By The Staff
Are you supposed to want to soak the rich? Or not?
New Jerseyans can’t help but be a little confused, especially after hearing Democrats complain throughout the 2018 midterm cycle about how changes to the federal SALT (state and local tax) deduction through the Tax Cuts and Jobs Act would impact New Jersey.
But who really benefits the most if the new $10,000 cap is rolled back? According to a recent analysis by the D.C.-based Tax Foundation, scrapping the SALT deduction cap would help the top 20% of taxpayers and very few others. In fact, the biggest winners would be in the fabled top 1% of federal taxpayers.
Not that it was all bad.
“The TCJA broadened the tax base by limiting the amount individuals could deduct in state and local taxes to $10,000. For high-income taxpayers, this cap increased federal taxable income. By itself, this provision would increase federal tax liability,” explained the Tax Foundation’s Kyle Pomerleau. “However, high-income taxpayers also received offsetting tax cuts, such as lower statutory tax rates, a much larger Alternative Minimum Tax Exemption, and a reduction in the corporate income tax. On net, these taxpayers tended to have a lower liability under current law, even with the capped SALT deduction.”
“We estimate that eliminating the SALT deduction cap would have no impact on taxpayers in the bottom two income quintiles and a negligible impact on taxpayers in the third and fourth quintiles. These taxpayers currently benefit from the new large standard deduction. However, taxpayers in the top 5 and 1 percent of income earners would see an increase in after-tax income of 1.25 percent and 2.79 percent respectively,” Pomerleau added.
Our own Save Jersey founder Matt Rooney raised this issue back in July 2018 when the well-heeled Governor Phil Murphy (who estimated to be worth hundreds of millions of dollars in his own right) moved to sue the federal government over the SALT cap:
I’m not a class warfare guy. I support people keeping as much of their own, hard-earned money as possible after the roads and military are adequately funded. But if we’re going to think and act like good little social justice warriors, then it’s worth remembering that while most New Jerseyans got a tax cut courtesy of President Trump and the GOP Congress, the “rich” stand the most to gain if the SALT cap goes away. It would steer something like 57% of of the benefits back to the so-called 1%.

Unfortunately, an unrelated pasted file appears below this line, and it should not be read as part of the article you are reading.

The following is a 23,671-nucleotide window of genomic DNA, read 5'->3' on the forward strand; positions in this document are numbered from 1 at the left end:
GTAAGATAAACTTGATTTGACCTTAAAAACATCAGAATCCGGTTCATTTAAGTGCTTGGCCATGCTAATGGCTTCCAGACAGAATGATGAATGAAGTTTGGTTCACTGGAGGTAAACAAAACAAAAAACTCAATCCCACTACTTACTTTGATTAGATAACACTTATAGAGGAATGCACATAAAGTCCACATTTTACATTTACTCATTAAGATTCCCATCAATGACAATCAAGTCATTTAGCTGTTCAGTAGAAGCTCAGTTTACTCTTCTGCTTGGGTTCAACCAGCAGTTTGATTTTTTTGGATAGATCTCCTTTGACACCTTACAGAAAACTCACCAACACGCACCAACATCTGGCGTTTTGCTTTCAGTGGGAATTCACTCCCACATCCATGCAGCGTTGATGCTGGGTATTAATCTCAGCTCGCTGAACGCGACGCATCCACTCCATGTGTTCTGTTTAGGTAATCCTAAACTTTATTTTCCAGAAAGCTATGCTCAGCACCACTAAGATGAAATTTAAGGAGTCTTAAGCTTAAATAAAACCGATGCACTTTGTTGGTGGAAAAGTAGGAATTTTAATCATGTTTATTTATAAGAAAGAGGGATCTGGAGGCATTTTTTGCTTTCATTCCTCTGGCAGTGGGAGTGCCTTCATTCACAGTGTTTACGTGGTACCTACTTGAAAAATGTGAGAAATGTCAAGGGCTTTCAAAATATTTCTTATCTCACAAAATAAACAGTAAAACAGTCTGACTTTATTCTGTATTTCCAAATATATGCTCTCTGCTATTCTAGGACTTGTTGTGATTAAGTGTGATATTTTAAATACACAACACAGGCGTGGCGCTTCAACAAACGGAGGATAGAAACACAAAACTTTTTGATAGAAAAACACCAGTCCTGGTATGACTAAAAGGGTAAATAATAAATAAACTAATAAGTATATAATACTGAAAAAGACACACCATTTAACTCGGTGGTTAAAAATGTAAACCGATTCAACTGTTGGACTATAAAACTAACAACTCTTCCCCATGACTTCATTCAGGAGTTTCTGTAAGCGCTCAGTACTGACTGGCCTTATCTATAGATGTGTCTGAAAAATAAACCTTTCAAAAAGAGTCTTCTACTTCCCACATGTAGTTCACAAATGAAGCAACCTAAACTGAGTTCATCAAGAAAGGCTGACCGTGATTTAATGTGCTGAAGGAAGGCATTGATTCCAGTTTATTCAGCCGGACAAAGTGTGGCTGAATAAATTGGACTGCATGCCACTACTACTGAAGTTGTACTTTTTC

The Democrat Governor’s property taxes alone are reportedly over $200,000.
Some quick math: $204,361 minus 10,000 equals the “full” pre-federal reform SALT deduction Murphy is currently missing out on. At a 39.6% top marginal rate? He could save almost eighty grand ($76,966.95) if he wins in court. In perpetuity! And that’s based only on what we know.
So com’on, Mr. Governor. Let’s see how much cash YOU will recoup if your lawsuit — funded by OUR tax dollars — prevails. Remember: Murphy took his taxpayer-funded salary, too, notwithstanding his frequent preaching about the need for people like him to fork over more cash.
You and I have skin in this game, Save Jerseyans, even if Phil Murphy and his rich, limousine liberal friends feign an air of selflessness which I suspect we could easily and definitively disprove with a little transparency.
N.J. Democrats want us to hate the rich.
So why are they trying to help them?
Don’t they want the rich to pay more? Their “fair” share? Or only other states’ rich people?
Yes, socialism can be confusing. Very confusing, and by confusing, we mean non-sensical.